The angular resolution of the 100 $\mu $m ISSA map near L 1642 has been determined by fitting some point sources with Gaussians, giving a FWHM resolution $\sim$4.5$^\prime$. When combining the ISO and IRAS maps we thus convolve the ISO data with a Gaussian function having ${\it FWHM}=4.5$$^\prime$. The maps shown in this paper all have the original $90\hbox{$^{\prime\prime}$ }\times 90\hbox{$^{\prime\prime}$ }$ pixel size of the ISOPHOT C200 camera.

3 Results

\end{figure} Figure 1: Relation between 200 $\mu $m ISO intensity and the 200 $\mu $m intensity derived from 100 $\mu $m, 140 $\mu $m and 240 $\mu $m DIRBE intensities (see text). The solid line is a linear fit giving I(ISO)=0.82I(DIRBE).
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3.1 General structure of 200 $\mu $m emission

The 200 $\mu $m surface brightness map is shown in Fig. 2. The cloud consists of three separate denser regions which are seen in brightness and optical depth maps, and which we have named region A, B, and C. These regions are interlaced by diffuse dust which extends all the way to the map borders. Region A consists of two maxima separated by 5.3$^\prime$, which we call clump A1 and A2. We have used the 200 $\mu $m optical depth map to derive the physical dimensions of the regions. Regions B and C have been fitted with two-axial Gaussian surfaces, while the clumps A1 and A2 have been fitted with one-axial Gaussian surfaces. The positions and FWHM sizes of the fitted Gaussians are given in Table 2, and are plotted in Figs. 2, 3, 5 and 6. The properties of these condensations are discussed in more detail in Sect. 3.4.

There are two filaments of dust extending to the North-East and East from the main cloud. None of the six IRAS sources within our map is detected at 200 $\mu $m, nor any new point source candidates.

\end{figure} Figure 2: An image of 200 $\mu $m surface brightness. The IRAS sources, marked with asterisks, are from right to left: IRAS 04325-1419, 04327-1419, 04336-1412, 04342-1444, 04347-1415 and 04349-1436. The area marked by a rectangle is shown in more detail in Fig. 6. The circles and ellipses show the FWHM sizes of the regions as derived from the 200 $\mu $m optical depth map. The shaded area shows the region which has been used to determine the background intensity when deriving the temperature and optical depth. The contours are at 30, 40, 50, 60 and 70 MJy sr-1. No background intensity has been subtracted in this image. A colour version of the figure is provided in the electronic version of the paper.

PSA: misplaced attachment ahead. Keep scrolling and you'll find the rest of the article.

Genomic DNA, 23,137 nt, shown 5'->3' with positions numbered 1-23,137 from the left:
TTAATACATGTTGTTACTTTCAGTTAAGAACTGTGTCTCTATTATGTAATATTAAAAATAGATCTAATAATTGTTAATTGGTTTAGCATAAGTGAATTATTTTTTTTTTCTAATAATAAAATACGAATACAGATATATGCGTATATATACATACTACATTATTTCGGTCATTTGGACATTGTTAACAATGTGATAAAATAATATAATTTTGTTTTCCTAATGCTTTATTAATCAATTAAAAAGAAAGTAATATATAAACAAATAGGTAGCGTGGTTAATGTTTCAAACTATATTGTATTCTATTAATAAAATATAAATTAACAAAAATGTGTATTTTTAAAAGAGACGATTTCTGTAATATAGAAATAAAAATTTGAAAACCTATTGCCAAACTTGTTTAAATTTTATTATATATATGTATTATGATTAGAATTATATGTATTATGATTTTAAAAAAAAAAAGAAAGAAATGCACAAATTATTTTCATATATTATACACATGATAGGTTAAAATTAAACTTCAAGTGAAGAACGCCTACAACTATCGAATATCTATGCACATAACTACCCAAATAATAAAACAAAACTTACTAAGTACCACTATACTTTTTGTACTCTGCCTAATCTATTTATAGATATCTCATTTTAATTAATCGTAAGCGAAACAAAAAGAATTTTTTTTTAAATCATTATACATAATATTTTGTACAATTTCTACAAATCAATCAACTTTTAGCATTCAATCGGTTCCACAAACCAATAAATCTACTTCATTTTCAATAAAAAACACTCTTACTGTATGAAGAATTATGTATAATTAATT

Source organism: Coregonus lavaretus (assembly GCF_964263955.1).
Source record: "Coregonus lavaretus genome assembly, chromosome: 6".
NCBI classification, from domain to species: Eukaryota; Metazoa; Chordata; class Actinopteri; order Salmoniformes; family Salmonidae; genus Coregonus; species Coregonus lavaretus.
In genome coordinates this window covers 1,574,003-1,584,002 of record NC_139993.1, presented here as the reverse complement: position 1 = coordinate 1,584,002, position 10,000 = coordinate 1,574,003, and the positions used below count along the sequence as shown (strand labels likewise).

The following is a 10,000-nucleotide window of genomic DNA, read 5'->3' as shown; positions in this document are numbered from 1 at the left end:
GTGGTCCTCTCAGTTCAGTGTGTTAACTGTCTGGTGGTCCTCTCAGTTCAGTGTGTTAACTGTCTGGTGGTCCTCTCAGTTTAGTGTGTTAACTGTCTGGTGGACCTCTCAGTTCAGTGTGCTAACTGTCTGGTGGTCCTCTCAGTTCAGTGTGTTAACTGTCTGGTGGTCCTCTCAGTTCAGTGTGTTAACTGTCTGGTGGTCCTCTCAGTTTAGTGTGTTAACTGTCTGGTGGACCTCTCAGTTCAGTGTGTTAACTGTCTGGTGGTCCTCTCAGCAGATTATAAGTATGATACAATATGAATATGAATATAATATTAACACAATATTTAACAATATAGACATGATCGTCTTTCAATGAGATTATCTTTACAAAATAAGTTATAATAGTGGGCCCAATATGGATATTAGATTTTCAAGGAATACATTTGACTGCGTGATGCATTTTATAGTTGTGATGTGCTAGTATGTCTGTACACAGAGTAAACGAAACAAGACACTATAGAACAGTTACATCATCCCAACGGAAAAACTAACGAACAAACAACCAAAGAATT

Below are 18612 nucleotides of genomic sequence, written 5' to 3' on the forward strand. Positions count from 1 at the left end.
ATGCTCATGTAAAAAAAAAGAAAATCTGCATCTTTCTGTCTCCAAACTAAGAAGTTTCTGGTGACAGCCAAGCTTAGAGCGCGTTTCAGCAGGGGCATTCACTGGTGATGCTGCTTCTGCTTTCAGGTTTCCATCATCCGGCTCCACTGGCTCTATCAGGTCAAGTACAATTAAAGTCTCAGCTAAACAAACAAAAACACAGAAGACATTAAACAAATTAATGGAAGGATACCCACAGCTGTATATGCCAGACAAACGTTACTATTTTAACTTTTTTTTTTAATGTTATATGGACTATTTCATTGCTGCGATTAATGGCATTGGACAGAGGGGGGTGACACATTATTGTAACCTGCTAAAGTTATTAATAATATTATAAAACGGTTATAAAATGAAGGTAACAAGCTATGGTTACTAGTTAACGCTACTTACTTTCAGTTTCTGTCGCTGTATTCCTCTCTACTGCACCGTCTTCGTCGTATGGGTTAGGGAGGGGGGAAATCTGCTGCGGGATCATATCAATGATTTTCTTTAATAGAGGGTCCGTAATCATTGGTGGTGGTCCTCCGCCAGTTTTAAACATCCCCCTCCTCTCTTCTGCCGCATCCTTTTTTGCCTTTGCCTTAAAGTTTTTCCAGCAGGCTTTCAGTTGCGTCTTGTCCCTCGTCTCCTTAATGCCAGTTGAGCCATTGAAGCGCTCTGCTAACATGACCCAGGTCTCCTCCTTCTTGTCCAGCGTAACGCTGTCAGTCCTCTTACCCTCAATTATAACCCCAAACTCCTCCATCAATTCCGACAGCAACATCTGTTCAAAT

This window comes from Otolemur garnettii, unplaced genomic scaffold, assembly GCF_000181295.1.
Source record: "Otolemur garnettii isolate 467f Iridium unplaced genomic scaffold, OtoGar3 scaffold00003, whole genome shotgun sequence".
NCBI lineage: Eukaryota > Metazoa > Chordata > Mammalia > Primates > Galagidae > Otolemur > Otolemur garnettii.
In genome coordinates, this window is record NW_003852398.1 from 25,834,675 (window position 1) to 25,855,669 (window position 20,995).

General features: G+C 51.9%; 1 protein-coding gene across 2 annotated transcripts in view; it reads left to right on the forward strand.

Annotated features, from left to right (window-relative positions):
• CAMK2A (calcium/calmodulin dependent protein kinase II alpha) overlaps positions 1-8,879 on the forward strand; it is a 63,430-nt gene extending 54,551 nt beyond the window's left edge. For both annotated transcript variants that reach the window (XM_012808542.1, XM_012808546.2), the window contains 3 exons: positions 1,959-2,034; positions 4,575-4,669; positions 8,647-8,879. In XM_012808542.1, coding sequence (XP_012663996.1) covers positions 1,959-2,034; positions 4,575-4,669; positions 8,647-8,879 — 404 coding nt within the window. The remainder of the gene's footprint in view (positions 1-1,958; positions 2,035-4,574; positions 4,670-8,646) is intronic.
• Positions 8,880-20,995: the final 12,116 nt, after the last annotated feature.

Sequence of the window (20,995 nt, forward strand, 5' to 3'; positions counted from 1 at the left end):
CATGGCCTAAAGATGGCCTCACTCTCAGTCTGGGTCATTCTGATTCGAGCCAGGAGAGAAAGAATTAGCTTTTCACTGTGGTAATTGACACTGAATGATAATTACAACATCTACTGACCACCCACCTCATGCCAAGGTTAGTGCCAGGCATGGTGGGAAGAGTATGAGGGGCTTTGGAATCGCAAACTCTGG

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\end{figure} Figure 3: A temperature map derived from 200 $\mu $m ISO data and 100 $\mu $m IRAS data. The IRAS sources are marked as in Fig. 2. The circles and ellipses show the FWHM sizes of the regions as derived from the 200 $\mu $m optical depth map. The contours are at 14, 15, 16 and 17 K. A colour version of the figure is provided in the electronic version of the paper.
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\end{figure} Figure 4: Relation between 200 $\mu $m ISO and 100 $\mu $m IRAS surface brightness. The solid lines show the relations between surface brightnesses at the indicated temperatures, assuming an $\alpha =2$ dust emissivity power law index. The data points of the regions A1 + A2, B and C are marked as a plus sign, diamond and square, respectively. A colour version of the figure is provided in the electronic version of the paper.
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\end{figure} Figure 5: Optical depth map at 200 $\mu $m. The regions are marked by their fitted FWHM ellipses and circles. The IRAS sources are marked as in Fig. 2. The contours are at 3, 7, 11 and  $15\times 10^{-4}$. A colour version of the figure is provided in the electronic version of the paper.
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\end{figure} Figure 6: A combined grayscale and contour image of 200 $\mu $m optical depth of the region A. The contours are from $2.0\times 10^{-4}$ to  $4.0\times 10^{-4}$ in steps of  $0.5\times 10^{-4}$. The clumps A1 and A2 are marked, and the circles show their FWHM sizes as derived from Gaussian fitting.
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3.2 Temperature distribution

The temperature of the dust has been derived, pixel by pixel, from the 200 $\mu $m ISO map and 100 $\mu $m IRAS ISSA map by using a modified blackbody function

\begin{displaymath}I(\lambda) \propto \lambda^{-\alpha} B(\lambda, T_{{\rm dust}})